They are the three little words at the heart of every serious relationship. And for years, there has been a perception that women, rather than men, are almost always the first to confess ‘I Love You’. But it turns out that it’s men who not only fall in love earlier but are also more likely to declare they are smitten sooner than their female lover. Researchers in the US found three times as many men as women were the first to utter the words ‘I love you’ in a relationship. This was despite the fact that most people polled by researchers thought it was women who were the hopeless romantics and that men almost always kept their emotions hidden.
Previous studies have found that not only are women more expressive about how they feel but that they are expected, by both sexes, to be ones who fall in love first. The reality, according to the findings by psychologist Marissa Harrison, from Pennsylvania State University in the U.S., is that women are actually more circumspect than men when it comes to romance. Professor Harrison interviewed 172 college students on whether they had ever been in love and, if so, whether it had taken days, weeks or months to realise they were infatuated with their partner. They were then asked how far into a relationship they got before they openly declared their emotions.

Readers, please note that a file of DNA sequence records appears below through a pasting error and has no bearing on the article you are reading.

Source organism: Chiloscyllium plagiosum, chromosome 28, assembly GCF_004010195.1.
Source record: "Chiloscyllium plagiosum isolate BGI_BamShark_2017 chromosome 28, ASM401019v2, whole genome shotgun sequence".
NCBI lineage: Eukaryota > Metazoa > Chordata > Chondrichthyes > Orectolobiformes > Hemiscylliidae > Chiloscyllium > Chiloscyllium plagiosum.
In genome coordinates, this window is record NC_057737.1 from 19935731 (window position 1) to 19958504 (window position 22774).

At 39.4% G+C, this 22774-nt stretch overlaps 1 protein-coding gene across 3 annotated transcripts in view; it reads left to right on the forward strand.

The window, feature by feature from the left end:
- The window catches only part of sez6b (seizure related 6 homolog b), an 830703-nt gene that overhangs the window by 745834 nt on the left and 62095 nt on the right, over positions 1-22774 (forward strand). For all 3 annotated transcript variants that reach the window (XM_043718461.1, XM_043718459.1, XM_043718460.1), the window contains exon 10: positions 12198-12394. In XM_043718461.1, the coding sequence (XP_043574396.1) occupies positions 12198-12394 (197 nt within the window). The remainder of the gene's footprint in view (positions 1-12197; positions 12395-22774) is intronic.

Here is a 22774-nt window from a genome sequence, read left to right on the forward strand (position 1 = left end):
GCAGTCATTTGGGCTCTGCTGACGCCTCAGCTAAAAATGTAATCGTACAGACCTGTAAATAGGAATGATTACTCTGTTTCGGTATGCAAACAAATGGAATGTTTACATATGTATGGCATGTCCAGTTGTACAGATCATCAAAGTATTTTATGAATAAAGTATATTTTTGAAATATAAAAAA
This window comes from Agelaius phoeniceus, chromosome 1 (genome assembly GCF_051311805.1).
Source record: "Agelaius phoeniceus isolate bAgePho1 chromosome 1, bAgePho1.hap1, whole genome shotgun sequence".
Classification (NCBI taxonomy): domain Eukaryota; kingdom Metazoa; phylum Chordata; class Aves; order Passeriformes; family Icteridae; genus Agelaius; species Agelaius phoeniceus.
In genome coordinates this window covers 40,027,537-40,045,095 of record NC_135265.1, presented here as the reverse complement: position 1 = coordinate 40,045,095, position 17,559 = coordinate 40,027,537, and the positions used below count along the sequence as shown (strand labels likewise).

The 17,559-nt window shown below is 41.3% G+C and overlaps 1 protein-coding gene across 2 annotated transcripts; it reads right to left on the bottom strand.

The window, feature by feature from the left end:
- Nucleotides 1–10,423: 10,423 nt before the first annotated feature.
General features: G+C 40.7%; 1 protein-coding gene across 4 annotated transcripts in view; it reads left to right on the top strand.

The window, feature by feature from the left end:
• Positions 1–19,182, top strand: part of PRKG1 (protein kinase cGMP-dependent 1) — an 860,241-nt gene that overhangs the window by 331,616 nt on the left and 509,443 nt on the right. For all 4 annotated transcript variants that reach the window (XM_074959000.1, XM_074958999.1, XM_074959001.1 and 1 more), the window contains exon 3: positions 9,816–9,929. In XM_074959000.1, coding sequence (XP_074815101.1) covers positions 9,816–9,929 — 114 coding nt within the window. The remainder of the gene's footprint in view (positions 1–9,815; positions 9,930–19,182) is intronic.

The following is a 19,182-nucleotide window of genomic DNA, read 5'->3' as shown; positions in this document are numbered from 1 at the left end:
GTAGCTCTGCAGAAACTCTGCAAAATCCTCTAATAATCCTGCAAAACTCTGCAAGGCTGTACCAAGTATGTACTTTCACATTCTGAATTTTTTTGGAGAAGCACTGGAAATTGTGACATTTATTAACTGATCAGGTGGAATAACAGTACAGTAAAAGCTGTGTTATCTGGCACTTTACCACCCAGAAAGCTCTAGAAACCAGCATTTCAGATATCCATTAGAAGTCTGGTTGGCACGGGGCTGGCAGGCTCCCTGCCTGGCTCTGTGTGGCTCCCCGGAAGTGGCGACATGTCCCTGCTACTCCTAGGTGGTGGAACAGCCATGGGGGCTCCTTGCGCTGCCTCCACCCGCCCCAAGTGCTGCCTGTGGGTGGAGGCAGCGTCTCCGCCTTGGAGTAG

The results, published in the Journal of Social Psychology, showed men were more likely to fall in love within a few weeks, while most women said it took several months. Men were also more inclined to tell their partner they loved them much sooner in the relationship. In a report on the findings Professor Harrison said, “Men reported falling in love sooner and three times as many men as women said ‘I love you’ first to their partners.” This suggests that women tend to be more pragmatic about love than society tends to believe, perhaps not always rushing fool-heartedly into a relationship. Perhaps women are perceived as less rational about love because they have a greater capacity for processing emotional experiences.